If you've already heard the three EPs (conveniently titled Chapter One, Chapter Two, and Chapter Three), then you'll have already heard 90% of this album. Much like Meadows' In Those Days & Also After, Leem of Earth is comprised of all nine of those tracks, plus one extra called "I Will Wait." For the uninitiated, Leem of Earth packs a punch, but an open-fist one. The music is layered, beautiful, and atmospheric dream pop and shoegaze that combines the best of Starflyer 59, Beach House, and Eisley. "I Will Wait" even goes so far as be almost completely acoustic (save for the last minute or so of dreamy synth and light drum machine), coming right in between the final two tracks from Chapter Three, but blending in with them as if it were originally written to be there anyway.
Similarly, the three EPs smashed together create a much more cohesive sound than you might expect. The jump from the final track of Chapter One to the first of Chapter Two (as well as that of Two to Three) doesn't sound forced, blending in with its surroundings quite well.
The story of Leem of Earth is one of redemption, told through the voice of a wanderer in a post-apocalyptic wasteland. The desert and water are major recurring themes, symbolic of a life without Christ and His living water, respectively. The obvious example here would be the song "Water;" I love the simple, yet profound line, "You think you can do without, but you need water." As the character Leem wanders, coming across dark forests, skeletons, and filthy rivers, we find her looking for guidance from the Holy Ghost in "Inland," and His response with stars and moon to guide her to salvation in "Faithful Lights." There's no shortage of lamentation, of course, as we see in one of my favorite tracks, "Wishing Well," where Leem says, "Wishing I had courage to walk a darkened range / Wishing that there were no wolves - quiet, watching, strange / Wishing that the moon would quit her lighting on me / If I was in a fairy tale, I'd wish I didn't know it well / I'd wish it wasn't me."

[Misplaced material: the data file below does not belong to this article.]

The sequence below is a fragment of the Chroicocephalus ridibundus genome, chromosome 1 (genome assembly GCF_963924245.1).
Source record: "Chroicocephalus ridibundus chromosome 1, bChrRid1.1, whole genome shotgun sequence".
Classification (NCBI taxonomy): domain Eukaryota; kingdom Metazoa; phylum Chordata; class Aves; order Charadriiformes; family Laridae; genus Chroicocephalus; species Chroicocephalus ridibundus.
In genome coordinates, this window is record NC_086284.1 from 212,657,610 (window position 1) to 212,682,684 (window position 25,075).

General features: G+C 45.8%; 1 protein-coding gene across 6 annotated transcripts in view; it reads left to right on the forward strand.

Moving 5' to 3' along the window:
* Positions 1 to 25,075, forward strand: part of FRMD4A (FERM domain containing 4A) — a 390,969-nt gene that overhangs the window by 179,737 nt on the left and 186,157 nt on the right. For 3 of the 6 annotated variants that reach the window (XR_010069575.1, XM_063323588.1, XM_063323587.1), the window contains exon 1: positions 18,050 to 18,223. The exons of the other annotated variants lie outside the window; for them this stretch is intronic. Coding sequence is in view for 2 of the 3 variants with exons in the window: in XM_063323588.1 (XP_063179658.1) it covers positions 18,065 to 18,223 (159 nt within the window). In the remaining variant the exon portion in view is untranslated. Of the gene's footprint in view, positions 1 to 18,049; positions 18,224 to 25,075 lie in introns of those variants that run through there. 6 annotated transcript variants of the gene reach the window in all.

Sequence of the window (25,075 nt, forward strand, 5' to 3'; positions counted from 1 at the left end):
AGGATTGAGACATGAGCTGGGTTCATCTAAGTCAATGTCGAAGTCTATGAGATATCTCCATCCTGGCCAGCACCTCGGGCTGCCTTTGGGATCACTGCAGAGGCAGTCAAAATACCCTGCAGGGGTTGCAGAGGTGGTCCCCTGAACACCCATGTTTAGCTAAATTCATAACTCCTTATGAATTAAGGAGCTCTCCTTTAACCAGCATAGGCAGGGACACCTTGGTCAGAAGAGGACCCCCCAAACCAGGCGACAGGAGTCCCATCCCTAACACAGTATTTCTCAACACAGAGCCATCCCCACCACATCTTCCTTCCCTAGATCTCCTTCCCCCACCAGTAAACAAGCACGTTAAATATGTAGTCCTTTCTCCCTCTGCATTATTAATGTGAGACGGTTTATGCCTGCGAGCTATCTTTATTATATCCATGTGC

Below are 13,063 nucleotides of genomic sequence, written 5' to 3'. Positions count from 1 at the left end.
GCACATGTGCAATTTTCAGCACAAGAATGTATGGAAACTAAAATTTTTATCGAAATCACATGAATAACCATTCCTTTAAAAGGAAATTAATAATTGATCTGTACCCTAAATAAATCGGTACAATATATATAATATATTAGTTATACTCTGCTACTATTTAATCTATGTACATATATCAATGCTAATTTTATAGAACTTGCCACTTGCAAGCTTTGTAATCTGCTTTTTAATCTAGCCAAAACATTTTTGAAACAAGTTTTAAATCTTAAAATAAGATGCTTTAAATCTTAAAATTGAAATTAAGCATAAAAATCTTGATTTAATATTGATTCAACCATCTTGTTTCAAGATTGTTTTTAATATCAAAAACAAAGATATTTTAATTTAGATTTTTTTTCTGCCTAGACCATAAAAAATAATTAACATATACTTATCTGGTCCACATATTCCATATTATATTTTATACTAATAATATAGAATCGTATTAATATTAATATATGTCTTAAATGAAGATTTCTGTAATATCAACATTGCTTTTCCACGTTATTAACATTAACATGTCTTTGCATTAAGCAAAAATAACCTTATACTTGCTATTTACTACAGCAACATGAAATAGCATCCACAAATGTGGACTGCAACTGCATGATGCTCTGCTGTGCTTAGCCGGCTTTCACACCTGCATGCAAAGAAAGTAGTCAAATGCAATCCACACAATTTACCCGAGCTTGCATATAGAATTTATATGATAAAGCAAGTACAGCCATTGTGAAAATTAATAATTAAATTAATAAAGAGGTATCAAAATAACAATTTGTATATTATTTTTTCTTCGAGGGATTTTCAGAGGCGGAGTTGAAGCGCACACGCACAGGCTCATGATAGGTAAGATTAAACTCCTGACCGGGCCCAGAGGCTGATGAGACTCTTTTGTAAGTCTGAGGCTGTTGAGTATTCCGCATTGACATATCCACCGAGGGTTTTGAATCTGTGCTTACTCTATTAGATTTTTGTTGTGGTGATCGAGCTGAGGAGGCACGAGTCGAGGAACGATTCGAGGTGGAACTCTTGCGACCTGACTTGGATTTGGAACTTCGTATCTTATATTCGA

But thankfully, in the end, redemption comes. I'll let any curious souls go and listen to how the final two tracks beautifully wrap up the story, instead of giving it all away here. But the addition of "I Will Wait" right before "Army of Dry Bones" only serves to deepen the story and the impact of the final track.
Though the majority of these songs are several years old, I think putting them all into one album was a great decision. Having Leem's story all together in one place sorta breathes new life into it, and may even create a first-time listening experience for people who generally avoid EPs in favor of full-lengths. Plus, the Velvet Blue Music store has physical copies that come with a big booklet that contains lyrics for all songs except the opening track, with additional poetry that helps move the story along. Leem of Earth is a terrific project all around, and I truly hope this is not the last we hear from this highly underrated band.- Review date: 4/20/22, written by Scott Fryberger of Jesusfreakhideout.com
Record Label: Velvet Blue Music
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